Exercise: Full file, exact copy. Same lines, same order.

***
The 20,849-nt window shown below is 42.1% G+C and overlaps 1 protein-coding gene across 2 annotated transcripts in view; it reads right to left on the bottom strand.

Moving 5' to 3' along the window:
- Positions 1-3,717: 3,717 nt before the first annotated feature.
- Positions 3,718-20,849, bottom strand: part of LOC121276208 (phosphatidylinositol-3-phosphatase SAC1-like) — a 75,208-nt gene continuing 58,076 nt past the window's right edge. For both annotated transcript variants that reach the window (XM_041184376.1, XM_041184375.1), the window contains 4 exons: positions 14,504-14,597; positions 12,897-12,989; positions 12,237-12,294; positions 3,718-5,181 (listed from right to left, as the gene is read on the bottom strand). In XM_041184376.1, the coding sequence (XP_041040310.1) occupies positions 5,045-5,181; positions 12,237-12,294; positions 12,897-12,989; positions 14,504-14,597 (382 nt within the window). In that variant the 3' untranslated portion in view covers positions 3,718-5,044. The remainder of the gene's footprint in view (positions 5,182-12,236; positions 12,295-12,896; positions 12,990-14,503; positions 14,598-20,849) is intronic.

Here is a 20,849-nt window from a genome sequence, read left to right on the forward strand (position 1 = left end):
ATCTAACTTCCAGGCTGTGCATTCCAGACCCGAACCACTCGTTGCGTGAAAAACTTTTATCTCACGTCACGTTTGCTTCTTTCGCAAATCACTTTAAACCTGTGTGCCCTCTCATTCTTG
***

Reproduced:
The 20,849-nt window shown below is 42.1% G+C and overlaps 1 protein-coding gene across 2 annotated transcripts in view; it reads right to left on the bottom strand.

Moving 5' to 3' along the window:
- Positions 1-3,717: 3,717 nt before the first annotated feature.
- Positions 3,718-20,849, bottom strand: part of LOC121276208 (phosphatidylinositol-3-phosphatase SAC1-like) — a 75,208-nt gene continuing 58,076 nt past the window's right edge. For both annotated transcript variants that reach the window (XM_041184376.1, XM_041184375.1), the window contains 4 exons: positions 14,504-14,597; positions 12,897-12,989; positions 12,237-12,294; positions 3,718-5,181 (listed from right to left, as the gene is read on the bottom strand). In XM_041184376.1, the coding sequence (XP_041040310.1) occupies positions 5,045-5,181; positions 12,237-12,294; positions 12,897-12,989; positions 14,504-14,597 (382 nt within the window). In that variant the 3' untranslated portion in view covers positions 3,718-5,044. The remainder of the gene's footprint in view (positions 5,182-12,236; positions 12,295-12,896; positions 12,990-14,503; positions 14,598-20,849) is intronic.

Here is a 20,849-nt window from a genome sequence, read left to right on the forward strand (position 1 = left end):
ATCTAACTTCCAGGCTGTGCATTCCAGACCCGAACCACTCGTTGCGTGAAAAACTTTTATCTCACGTCACGTTTGCTTCTTTCGCAAATCACTTTAAACCTGTGTGCCCTCTCATTCTTG